Social & Industrial History
Commune, Country and Commonwealth
The People of Cirencester, 1117-1643
Covering the centuries between Magna Carta and the English Revolution, and connecting local and national history, Rollison's social and political study focuses on Cirencester, a town that made significant interventions in national constitutional development.
South Shropshire's First World War
On 4 August 1914 Ludlow's mayor stood on the Town Hall balcony and read the declaration of war to an expectant crowd. Illustrated with historic photographs, this book charts the war's impact on Shropshire towns and villages such as Bridgnorth, Clun and Much Wenlock: the men who fought; the women who replaced them on the farms; the training camps and convalescent homes; and civilian morale.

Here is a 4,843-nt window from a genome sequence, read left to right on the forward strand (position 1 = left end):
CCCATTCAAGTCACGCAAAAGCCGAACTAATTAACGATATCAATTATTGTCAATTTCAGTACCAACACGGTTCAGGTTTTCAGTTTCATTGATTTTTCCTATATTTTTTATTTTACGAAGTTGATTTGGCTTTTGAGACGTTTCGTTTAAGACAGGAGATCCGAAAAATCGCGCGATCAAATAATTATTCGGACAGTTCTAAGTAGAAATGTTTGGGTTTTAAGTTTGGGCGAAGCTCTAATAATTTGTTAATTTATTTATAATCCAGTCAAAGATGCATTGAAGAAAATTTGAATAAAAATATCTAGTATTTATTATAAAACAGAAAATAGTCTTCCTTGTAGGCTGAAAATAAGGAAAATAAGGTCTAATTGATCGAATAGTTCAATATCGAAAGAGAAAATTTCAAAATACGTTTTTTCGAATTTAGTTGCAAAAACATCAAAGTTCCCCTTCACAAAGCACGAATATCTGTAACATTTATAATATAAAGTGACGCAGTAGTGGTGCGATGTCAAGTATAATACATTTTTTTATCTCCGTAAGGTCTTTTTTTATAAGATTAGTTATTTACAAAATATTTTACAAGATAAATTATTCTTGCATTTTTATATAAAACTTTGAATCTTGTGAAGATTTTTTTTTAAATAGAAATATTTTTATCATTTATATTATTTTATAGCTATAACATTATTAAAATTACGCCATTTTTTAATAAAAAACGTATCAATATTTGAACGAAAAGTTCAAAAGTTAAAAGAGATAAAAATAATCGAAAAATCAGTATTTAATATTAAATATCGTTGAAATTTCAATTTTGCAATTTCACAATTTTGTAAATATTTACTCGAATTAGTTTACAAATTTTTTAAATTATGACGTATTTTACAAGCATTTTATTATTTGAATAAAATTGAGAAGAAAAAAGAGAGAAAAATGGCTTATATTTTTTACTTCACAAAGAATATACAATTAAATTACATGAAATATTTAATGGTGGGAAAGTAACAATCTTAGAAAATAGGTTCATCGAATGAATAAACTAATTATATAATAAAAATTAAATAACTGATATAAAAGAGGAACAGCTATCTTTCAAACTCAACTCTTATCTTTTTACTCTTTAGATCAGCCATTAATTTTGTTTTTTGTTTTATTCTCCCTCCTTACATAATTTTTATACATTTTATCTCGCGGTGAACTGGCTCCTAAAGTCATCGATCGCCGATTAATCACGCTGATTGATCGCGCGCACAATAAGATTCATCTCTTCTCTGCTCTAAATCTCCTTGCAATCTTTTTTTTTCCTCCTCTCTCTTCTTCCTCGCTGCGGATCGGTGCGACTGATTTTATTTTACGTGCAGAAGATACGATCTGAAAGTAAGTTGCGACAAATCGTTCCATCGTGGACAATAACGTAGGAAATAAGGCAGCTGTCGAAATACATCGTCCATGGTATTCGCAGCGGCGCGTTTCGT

The British Under Attack
With the onslaught on Britain's major cities which began in September 1940, the Nazis aimed to break morale and to destroy the country's capacity to wage war. Using evidence from a range of public and private documents, Juliet Gardiner shows how the attacks instead engendered a stubborn resolve in the British populace and prompted them to develop innovative survival strategies. But her history does not ignore the darker underside of the Blitz, from official incompetence and mismanagement to outright profiteering and crime.
Informal Justice in England and Wales, 1760–1914
The Courts of Popular Opinion
Examining ‘unofficial justice as visited upon malefactors by the collective actions of private citizens’, Stephen Banks gives a scholarly account of public shaming rituals, or ‘rough music’, and the punishments imposed for crimes such as wife-beating or informing.